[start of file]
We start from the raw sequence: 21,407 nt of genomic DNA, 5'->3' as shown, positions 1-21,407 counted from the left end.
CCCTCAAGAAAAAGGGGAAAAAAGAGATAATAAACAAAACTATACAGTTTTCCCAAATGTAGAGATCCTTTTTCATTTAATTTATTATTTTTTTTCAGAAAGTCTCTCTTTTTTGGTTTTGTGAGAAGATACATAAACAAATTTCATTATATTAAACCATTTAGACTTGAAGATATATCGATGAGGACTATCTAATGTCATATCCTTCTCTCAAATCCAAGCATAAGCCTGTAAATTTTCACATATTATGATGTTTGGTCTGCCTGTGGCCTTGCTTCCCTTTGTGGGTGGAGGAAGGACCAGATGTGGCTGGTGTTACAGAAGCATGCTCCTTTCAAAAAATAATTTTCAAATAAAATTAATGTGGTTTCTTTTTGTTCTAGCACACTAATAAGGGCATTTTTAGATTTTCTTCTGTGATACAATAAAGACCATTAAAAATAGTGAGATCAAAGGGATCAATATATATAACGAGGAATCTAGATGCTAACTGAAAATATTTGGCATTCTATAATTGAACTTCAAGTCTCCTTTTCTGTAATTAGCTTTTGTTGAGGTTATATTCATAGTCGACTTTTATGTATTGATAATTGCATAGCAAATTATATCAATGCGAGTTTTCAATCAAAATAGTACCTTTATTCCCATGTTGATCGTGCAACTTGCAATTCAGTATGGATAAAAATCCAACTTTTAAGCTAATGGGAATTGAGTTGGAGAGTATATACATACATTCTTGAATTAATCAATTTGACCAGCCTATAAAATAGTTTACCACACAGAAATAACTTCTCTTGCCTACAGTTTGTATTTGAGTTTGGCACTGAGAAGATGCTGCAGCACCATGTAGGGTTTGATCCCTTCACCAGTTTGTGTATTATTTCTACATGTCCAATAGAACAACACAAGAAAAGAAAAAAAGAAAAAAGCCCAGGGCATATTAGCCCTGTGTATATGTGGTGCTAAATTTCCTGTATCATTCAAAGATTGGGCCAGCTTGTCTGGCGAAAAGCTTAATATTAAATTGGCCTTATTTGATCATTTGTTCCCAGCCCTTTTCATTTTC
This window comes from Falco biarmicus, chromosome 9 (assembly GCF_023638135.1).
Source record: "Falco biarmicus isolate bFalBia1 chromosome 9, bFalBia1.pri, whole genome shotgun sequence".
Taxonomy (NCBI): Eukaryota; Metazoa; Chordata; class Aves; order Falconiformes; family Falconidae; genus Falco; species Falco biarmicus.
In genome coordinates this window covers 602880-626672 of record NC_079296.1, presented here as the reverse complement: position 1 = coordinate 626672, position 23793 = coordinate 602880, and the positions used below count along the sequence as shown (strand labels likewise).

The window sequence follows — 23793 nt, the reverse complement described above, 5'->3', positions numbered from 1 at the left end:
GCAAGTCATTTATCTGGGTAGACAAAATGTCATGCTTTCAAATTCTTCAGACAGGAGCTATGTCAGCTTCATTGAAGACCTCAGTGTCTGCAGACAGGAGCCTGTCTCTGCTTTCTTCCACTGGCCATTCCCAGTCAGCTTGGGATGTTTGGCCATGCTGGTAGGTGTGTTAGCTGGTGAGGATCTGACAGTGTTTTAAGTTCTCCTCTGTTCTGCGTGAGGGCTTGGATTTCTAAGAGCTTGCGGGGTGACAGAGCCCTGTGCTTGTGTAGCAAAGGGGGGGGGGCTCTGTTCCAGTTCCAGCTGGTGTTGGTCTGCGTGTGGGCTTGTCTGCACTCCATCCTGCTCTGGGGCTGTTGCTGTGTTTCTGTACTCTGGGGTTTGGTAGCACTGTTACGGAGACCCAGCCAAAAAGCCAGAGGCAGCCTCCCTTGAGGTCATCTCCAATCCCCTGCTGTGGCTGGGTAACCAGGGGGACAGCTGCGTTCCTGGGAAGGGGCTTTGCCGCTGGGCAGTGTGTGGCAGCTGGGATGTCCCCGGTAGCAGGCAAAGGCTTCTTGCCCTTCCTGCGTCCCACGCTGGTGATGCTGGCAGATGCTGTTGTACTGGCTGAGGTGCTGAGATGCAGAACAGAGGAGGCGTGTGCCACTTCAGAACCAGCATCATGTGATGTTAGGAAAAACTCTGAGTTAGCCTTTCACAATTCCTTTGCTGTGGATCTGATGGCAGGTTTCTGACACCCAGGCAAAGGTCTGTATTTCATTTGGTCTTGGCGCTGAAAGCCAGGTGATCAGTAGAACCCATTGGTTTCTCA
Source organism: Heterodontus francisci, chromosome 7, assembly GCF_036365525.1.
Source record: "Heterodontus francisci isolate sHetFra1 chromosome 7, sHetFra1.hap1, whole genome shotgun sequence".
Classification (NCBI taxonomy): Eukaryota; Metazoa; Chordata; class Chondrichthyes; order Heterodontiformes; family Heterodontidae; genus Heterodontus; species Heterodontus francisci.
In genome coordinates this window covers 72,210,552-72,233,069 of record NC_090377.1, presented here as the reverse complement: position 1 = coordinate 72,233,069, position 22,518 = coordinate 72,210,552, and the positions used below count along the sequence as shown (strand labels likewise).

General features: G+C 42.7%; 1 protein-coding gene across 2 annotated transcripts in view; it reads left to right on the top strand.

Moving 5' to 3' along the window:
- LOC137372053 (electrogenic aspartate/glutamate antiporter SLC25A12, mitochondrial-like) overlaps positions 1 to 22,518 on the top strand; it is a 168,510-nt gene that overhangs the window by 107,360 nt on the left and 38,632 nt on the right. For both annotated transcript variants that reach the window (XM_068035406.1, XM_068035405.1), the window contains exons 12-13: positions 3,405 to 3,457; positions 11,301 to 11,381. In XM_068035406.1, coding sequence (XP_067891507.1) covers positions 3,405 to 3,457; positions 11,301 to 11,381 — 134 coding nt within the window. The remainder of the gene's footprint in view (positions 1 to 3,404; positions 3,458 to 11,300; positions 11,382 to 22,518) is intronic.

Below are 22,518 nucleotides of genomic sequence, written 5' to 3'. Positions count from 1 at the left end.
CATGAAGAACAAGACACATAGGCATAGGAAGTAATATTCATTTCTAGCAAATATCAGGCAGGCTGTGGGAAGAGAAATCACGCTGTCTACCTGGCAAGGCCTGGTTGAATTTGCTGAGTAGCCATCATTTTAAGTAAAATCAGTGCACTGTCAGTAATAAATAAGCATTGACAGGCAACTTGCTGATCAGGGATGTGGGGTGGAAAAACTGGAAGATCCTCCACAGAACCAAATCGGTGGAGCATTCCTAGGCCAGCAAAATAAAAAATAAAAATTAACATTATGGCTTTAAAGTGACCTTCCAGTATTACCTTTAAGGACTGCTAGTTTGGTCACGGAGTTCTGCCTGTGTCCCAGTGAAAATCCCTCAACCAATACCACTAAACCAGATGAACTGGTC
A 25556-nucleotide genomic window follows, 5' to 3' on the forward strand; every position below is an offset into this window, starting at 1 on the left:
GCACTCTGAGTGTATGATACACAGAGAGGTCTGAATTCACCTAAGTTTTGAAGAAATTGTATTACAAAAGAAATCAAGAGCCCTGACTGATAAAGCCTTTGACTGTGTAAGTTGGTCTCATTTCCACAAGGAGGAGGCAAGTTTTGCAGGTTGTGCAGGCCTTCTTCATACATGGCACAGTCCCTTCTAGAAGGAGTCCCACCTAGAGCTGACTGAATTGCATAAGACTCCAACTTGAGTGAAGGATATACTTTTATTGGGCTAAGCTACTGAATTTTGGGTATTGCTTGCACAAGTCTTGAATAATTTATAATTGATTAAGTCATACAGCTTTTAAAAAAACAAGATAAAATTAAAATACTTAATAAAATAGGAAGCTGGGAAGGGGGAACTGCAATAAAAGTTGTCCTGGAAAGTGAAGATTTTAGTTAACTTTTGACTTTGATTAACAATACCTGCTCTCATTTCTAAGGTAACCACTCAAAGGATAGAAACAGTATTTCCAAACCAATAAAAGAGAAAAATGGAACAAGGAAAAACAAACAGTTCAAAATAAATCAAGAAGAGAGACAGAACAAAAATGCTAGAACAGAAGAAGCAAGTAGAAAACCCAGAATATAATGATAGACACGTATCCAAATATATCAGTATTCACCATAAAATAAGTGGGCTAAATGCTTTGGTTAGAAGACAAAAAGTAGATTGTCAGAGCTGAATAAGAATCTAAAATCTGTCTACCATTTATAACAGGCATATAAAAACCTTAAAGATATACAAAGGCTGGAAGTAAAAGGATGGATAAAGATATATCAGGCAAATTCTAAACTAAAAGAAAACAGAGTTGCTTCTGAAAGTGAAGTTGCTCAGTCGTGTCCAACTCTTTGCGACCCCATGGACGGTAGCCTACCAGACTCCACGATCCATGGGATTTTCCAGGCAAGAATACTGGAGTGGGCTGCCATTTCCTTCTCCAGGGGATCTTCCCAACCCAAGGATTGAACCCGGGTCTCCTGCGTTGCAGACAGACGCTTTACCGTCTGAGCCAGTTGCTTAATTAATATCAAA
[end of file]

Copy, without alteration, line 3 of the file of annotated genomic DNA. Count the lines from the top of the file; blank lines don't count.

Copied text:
This window comes from Falco biarmicus, chromosome 9 (assembly GCF_023638135.1).